The announcement completes one of football's most dramatic turnarounds and represents a real feel-good story about a player who has always been the epitome of dedication and professionalism.
After signing For Liverpool from his boyhood club Sunderland in the summer of 2011 for a reported £16-million as part of Kenny Dalglish's revolution.
At the time, the fee seemed reasonable if a touch excessive for the 21-year-old, twice Sunderland Young Player of the Year.
What position Dalglish and then-Director of football Damien Comolli envisioned the England Under-21 captain playing remains up for debate, but Henderson ended up playing as right midfielder for the most part.
The season was a disappointing one for the Reds, despite winning the League Cup trophy and losing in the FA Cup final, and the failed signings of Henderson, Andy Carroll and Stewart Downing were to be blamed. Or at least that was the thinking of most fans.
Dalglish was soon sacked and Brendan Rodgers was appointed and the Ulsterman soon got rid of the latter two, but Henderson proved more difficult to shift.
After Joe Allen followed Rodgers from Swansea to Liverpool, Henderson was soon deemed excess to requirements and on the last day of the 2012 summer transfer window, an agreement was reached with Fulham to sign the former Sunderland player as a make-weight in a deal that would take Clint Dempsey to Anfield.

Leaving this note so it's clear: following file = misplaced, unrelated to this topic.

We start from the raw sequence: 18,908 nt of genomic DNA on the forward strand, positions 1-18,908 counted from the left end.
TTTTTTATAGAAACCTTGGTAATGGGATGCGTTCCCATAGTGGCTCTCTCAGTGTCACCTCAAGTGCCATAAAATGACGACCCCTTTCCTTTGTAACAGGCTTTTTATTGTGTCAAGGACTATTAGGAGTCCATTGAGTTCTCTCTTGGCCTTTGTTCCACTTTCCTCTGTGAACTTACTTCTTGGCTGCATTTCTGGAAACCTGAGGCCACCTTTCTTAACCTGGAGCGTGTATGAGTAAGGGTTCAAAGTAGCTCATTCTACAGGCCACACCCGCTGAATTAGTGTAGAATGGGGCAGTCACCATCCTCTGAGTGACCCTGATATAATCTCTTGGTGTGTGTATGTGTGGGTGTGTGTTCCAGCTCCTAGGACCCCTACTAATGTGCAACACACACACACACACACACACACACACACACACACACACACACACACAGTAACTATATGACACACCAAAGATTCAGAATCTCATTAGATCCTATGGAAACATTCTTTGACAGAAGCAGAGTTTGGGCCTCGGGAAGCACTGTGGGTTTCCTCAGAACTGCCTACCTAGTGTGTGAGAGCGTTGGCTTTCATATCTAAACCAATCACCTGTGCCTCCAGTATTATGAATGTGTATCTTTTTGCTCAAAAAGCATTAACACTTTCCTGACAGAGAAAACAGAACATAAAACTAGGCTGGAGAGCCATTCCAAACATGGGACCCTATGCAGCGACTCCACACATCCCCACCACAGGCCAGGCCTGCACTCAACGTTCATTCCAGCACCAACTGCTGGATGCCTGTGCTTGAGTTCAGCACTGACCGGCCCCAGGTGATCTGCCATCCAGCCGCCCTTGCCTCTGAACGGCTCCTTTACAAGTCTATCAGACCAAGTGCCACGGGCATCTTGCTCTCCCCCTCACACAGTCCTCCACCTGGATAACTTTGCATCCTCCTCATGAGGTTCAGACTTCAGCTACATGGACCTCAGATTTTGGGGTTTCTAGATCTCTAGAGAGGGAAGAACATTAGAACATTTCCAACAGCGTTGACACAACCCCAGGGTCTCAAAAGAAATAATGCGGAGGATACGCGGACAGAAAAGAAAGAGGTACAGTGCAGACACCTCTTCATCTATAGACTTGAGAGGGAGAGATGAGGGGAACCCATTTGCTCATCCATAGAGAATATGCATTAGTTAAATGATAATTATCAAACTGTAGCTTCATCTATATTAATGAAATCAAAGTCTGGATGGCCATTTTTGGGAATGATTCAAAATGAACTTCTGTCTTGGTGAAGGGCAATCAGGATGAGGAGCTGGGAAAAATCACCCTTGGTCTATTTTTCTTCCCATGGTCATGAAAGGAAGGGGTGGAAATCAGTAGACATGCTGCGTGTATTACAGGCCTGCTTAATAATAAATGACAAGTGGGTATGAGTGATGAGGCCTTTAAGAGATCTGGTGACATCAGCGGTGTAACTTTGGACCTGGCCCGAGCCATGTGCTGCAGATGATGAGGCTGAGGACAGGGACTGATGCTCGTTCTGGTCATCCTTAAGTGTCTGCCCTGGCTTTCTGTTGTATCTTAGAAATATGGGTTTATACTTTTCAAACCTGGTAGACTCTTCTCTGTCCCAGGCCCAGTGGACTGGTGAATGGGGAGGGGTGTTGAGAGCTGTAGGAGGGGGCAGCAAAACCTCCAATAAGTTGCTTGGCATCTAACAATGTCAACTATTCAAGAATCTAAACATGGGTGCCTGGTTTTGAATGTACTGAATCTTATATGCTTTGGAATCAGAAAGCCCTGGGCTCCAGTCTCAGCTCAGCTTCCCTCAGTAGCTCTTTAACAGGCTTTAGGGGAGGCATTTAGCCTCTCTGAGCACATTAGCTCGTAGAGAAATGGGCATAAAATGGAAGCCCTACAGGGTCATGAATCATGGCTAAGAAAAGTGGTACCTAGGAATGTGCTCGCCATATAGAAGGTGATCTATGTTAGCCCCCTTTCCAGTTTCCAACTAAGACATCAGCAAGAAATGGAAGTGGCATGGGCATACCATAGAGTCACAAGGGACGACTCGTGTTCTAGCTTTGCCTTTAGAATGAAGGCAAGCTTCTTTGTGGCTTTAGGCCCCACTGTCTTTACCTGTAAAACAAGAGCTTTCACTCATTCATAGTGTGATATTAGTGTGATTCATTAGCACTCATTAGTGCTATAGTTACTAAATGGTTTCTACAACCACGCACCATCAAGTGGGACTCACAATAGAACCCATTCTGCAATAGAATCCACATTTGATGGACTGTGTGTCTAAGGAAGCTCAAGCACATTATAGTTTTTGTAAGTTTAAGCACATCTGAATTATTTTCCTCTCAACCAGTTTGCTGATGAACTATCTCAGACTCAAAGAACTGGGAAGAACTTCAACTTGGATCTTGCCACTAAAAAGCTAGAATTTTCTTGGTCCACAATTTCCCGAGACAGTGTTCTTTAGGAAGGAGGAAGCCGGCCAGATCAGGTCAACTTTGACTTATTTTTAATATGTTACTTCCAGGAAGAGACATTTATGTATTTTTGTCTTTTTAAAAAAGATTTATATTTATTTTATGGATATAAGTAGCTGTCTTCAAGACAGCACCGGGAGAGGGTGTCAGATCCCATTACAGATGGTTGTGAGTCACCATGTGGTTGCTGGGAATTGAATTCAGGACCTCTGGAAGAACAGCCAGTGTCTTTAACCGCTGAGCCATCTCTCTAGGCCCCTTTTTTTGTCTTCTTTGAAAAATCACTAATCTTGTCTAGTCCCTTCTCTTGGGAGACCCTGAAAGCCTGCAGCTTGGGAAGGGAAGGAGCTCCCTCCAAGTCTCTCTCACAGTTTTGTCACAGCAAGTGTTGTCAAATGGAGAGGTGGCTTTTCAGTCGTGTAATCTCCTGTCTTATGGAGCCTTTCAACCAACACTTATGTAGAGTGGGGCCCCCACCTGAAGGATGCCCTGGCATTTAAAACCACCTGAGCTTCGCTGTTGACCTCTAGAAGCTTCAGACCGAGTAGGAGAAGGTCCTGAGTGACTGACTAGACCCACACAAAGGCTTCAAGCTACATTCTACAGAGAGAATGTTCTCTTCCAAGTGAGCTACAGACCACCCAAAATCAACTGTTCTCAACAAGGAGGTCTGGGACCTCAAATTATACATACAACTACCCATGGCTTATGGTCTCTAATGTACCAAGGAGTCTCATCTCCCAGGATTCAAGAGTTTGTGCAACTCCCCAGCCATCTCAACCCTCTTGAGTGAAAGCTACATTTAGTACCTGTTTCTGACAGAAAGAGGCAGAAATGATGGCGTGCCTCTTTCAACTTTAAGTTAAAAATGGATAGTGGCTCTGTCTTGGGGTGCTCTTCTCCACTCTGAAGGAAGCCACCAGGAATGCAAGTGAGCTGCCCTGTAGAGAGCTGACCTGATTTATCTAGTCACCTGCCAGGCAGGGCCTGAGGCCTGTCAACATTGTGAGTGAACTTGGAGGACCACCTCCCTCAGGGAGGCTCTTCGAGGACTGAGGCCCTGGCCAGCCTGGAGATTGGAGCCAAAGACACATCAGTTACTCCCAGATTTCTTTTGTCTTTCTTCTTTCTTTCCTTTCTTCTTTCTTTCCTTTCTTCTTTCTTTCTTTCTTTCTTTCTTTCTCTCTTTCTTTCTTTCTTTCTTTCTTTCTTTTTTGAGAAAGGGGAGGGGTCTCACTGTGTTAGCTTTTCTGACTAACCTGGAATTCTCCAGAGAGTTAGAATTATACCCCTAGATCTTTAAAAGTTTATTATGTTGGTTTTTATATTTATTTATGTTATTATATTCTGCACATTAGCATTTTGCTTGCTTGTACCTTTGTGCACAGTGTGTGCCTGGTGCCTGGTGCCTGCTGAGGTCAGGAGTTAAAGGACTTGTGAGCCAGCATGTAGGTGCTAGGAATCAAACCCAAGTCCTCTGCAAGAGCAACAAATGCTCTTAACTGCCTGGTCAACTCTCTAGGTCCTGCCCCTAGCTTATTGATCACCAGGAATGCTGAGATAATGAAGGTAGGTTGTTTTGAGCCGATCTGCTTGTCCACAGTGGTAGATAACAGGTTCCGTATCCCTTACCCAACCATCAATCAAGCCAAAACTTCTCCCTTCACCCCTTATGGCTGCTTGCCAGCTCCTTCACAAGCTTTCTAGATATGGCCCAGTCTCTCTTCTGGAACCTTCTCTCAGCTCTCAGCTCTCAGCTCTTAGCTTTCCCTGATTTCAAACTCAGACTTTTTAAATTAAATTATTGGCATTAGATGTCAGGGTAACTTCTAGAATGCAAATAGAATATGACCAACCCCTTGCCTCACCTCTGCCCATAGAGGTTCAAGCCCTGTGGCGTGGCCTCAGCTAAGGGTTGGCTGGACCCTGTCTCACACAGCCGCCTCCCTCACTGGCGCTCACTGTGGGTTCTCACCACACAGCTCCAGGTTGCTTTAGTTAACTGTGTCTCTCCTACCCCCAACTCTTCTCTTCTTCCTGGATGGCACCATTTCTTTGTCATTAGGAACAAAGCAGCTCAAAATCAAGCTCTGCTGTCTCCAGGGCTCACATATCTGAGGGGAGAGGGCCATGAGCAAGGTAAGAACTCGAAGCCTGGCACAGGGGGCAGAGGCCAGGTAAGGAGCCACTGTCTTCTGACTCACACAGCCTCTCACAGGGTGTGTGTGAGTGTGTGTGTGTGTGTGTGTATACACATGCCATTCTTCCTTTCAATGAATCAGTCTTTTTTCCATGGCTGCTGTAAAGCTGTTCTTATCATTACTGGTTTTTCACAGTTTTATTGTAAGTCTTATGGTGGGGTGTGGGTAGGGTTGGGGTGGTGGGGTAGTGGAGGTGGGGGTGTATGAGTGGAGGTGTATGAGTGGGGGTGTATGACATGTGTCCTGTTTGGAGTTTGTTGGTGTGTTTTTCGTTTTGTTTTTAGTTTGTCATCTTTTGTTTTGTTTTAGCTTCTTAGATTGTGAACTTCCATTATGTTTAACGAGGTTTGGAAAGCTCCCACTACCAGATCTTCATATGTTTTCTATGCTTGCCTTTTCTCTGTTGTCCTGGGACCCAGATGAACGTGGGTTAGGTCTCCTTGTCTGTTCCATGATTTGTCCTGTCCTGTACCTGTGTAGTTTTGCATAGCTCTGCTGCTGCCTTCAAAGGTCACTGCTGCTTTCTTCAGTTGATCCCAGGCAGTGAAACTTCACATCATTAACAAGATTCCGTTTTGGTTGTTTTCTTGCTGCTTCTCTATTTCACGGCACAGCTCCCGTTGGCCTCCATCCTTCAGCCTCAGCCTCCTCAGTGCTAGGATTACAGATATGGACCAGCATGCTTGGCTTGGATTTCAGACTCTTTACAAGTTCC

But Henderson had his heart set on remaining at Anfield and refused to entertain a move to the Cottagers, so Liverpool were stuck with him.
Under Rodgers, 'Hendo' was clearly not in his initial plans but with results not going particularly well, he was soon back in the starting line-up, although at no point did he have a specific role in the side.
With Rodgers changing systems and formations with regularity, Henderson regularly played in more than one position in each match, but what was ever-present was his commitment to the cause and impeccable work-rate.
Saying that Liverpool's resurgence in the 18 months that followed was due to Henderson's inclusion would be overstating the versatile midfielder's contribution, but by the end of the 2013/14 he was one of the first names of the team-sheet as central midfielder.
During Rodgers' tenure Liverpool had let go several long-standing, experienced players and Henderson's stature in the within the squad at that stage made him the logical choice as Gerrard's deputy for the 2014/15 season.
Fast forward 12 months and Henderson is now the man in the change-room everyone else looks up, just three years after being deemed not good enough for the Reds.